I’ll never forget seeing the image of half her skull missing. The pictures on the wall showed a beautiful teenage girl yet when I looked at her I saw the incision on her head, a young girl not able to speak or feed herself, and an indentation on the right side of her head that I could put my fist into if I wanted to.
I did not want to and it would have been very inappropriate to do so.
The visual image of her head has never left me and I have never rode my bike without a helmet since. You see, that girl was riding her bike WITHOUT a helmet and she got hit by a car. Changed her life forever. Changed the lives of her parents, siblings, friends, teachers… FOREVER.
I’m not saying the helmet would have completely prevented a head injury or any of the other injuries she sustained but at least she might have had a fighting chance at an opportunity to recover.
When I was a kid riding my bike up and down hills, I never wore a helmet. I biked for miles. I would be gone from home for 2-3 hours feeling the rush of the wind through my hair and on my face.
After seeing that girl with half a skull, I would never feel the wind blowing through my hair while riding a bike again.
Every time I ride a bike now, I wear a helmet.
Every time my kids ride their bikes, skateboards, and scooters, they wear a helmet.
Although it’s not required in girls’ lacrosse, my daughter wears a helmet. She is often the only girl on the the field besides the goalie wearing a helmet. She used to argue with me about that because she didn’t want to feel different. Then, she got hit in the head with a lacrosse stick twice in 1 game. She was fine… and she’s never questioned me since about wearing her helmet.
Helmets are NOT perfect. You can still get a concussion while wearing a helmet. You can still get injured while wearing a helmet. If you get hit by a car while riding a bike AND wearing a helmet, you can still get injured, suffer a concussion, or even die.
BUT… there is a reason that professional cyclists, extreme sport athletes, football players, baseball players standing at bat, male lacrosse players, hockey players, construction workers, coal miners, and many service people wear helmets. There is a reason for hard hat work zones.
Helmets REDUCE risk and severity of injury.
Wearing a helmet reduces the risk of injury caused by a direct blow to the head. Would you rather get hit in the head with a lacrosse stick, hockey stick, flying puck, or a 90 mph fast ball with or without a helmet?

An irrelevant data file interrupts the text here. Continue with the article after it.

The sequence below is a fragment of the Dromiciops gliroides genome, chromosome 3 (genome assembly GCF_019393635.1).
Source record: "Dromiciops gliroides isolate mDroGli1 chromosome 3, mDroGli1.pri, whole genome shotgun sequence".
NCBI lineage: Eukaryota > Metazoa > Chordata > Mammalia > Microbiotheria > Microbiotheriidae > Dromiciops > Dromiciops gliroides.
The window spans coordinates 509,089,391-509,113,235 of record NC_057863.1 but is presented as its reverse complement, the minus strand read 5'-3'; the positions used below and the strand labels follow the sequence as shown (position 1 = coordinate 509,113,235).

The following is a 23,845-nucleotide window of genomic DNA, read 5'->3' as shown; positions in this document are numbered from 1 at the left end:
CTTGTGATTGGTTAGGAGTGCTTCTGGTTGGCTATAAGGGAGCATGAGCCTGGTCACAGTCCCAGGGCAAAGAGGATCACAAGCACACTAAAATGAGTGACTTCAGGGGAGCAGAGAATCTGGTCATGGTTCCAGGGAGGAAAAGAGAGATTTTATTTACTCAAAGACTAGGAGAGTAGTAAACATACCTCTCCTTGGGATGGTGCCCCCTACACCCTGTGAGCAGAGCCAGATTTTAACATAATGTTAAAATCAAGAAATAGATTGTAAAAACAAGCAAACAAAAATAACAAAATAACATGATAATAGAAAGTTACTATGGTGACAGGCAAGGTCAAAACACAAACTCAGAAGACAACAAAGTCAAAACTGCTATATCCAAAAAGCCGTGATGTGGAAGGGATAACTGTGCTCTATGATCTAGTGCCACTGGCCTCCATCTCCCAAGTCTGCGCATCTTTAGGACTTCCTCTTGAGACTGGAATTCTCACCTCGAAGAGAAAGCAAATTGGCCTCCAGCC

Don’t get me wrong. It’s not going to feel good to get hit in the head by any of these objects with a helmet on; however, the helmet is designed to absorb some of the impact so that your brain and skull don’t take 100% of it.
If a quarterback gets sacked and his head hits the ground, he may experience a concussion from his head hitting the ground AND from his neck being jerked to the ground and bouncing back. This is whiplash and whiplash causes a TON of concussions.
Why? Because whiplash jerks the neck AND head. The jerking motion of the neck can cause the brain to move around in the skull and even bounce against the hard bone of the skull.
Sorry to be so graphic. I’m only sharing this with you because that is exactly what can happen when the quarterback gets blindsided and sacked.
It’s also the same thing that can happen when your head gets jerked around on a roller coaster ride or you get rear-ended in a car accident where your head jerks forward and hits the steering wheel then bounces backward and hits the headrest of your driver's seat. Now you have a direct blow to the head with whiplash and brain movement.
Anyone in any of these situations might feel dazed and confused. They might feel sore like they got beat in a fight. They might not be able to remember what happened or black out. They might feel disoriented, suffer a headache, be sensitive to light, and be quickly irritated about little things. Their personality might seem different like they are "off" or "in the clouds."
These are all signs and symptoms of a concussion. The truth of the matter is that a concussion is a mild traumatic brain injury.
It doesn’t feel good and it certainly isn’t fun. It can be scary for adults and especially scary for kids... and their parents. The road to recovery varies. Symptoms may last only a few minutes or hours but they could also last for weeks, months, and years.
Helmets are not a cure for concussions but they lessen the risk and severity of a concussion when a direct blow to the head is involved. Helmets don’t take away the effects of whiplash.
Whether it's football, lacrosse, hockey, or cycling, I strongly encourage the use of a properly fitted helmet. It only takes one hit, one fall, one accident and in a blink of an eye, a life can be changed FOREVER.
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